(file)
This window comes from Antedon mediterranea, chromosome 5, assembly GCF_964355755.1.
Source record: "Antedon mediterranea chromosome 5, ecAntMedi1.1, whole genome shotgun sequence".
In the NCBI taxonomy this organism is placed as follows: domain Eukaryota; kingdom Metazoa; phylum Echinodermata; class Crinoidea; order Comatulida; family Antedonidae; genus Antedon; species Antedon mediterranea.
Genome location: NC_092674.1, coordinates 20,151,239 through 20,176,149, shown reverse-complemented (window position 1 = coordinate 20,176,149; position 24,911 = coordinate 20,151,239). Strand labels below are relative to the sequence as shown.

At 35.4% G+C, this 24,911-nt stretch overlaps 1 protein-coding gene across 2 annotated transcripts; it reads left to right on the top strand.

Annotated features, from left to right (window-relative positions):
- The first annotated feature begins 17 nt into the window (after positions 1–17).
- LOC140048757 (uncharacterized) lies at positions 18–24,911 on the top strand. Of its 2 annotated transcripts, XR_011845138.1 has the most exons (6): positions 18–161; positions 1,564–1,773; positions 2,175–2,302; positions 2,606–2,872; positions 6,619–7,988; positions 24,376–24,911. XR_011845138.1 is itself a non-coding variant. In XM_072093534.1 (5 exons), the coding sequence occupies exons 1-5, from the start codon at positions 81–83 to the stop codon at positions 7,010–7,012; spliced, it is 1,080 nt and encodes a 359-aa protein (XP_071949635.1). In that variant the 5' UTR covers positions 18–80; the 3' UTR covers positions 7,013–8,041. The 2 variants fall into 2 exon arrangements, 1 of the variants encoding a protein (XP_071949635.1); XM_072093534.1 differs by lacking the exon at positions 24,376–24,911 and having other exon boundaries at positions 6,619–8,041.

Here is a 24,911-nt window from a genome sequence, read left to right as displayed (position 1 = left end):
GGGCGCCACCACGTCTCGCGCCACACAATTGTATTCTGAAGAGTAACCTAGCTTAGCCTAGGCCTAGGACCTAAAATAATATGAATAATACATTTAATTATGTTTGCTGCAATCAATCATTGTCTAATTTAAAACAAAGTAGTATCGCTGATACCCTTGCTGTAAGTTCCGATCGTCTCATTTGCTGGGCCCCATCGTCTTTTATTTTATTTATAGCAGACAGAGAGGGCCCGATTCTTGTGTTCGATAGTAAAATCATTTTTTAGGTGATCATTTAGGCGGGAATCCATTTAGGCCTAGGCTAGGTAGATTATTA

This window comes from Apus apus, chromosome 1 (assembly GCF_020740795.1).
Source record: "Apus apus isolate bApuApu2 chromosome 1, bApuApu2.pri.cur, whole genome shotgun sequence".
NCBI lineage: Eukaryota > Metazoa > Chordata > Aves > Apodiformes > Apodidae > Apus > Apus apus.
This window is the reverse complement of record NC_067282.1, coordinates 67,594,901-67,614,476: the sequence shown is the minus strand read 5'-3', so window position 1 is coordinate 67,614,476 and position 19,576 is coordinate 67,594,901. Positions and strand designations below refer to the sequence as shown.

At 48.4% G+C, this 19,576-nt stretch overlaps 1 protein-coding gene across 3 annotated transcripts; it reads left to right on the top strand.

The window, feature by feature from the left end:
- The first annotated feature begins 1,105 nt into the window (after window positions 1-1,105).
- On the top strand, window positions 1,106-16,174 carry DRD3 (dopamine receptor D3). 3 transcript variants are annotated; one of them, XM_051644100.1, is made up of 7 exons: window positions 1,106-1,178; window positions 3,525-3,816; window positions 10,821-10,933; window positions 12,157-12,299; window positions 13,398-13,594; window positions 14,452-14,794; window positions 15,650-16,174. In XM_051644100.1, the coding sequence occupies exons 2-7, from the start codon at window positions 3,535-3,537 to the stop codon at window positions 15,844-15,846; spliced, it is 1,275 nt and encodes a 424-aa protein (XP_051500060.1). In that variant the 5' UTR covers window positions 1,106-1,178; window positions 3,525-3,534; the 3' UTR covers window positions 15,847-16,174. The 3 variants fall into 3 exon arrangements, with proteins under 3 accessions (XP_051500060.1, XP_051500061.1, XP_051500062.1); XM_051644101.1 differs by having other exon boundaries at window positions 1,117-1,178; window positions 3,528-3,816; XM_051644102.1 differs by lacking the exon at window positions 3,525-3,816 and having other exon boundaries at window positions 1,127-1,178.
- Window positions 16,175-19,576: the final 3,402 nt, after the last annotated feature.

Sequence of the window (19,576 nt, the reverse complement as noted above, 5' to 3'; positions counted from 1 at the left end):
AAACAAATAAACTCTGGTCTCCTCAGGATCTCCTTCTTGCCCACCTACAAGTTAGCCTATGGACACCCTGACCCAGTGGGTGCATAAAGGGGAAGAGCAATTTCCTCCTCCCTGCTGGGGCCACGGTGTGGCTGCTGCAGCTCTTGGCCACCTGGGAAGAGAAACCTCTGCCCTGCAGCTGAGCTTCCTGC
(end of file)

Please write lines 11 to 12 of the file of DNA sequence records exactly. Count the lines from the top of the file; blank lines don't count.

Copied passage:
This window comes from Apus apus, chromosome 1 (assembly GCF_020740795.1).
Source record: "Apus apus isolate bApuApu2 chromosome 1, bApuApu2.pri.cur, whole genome shotgun sequence".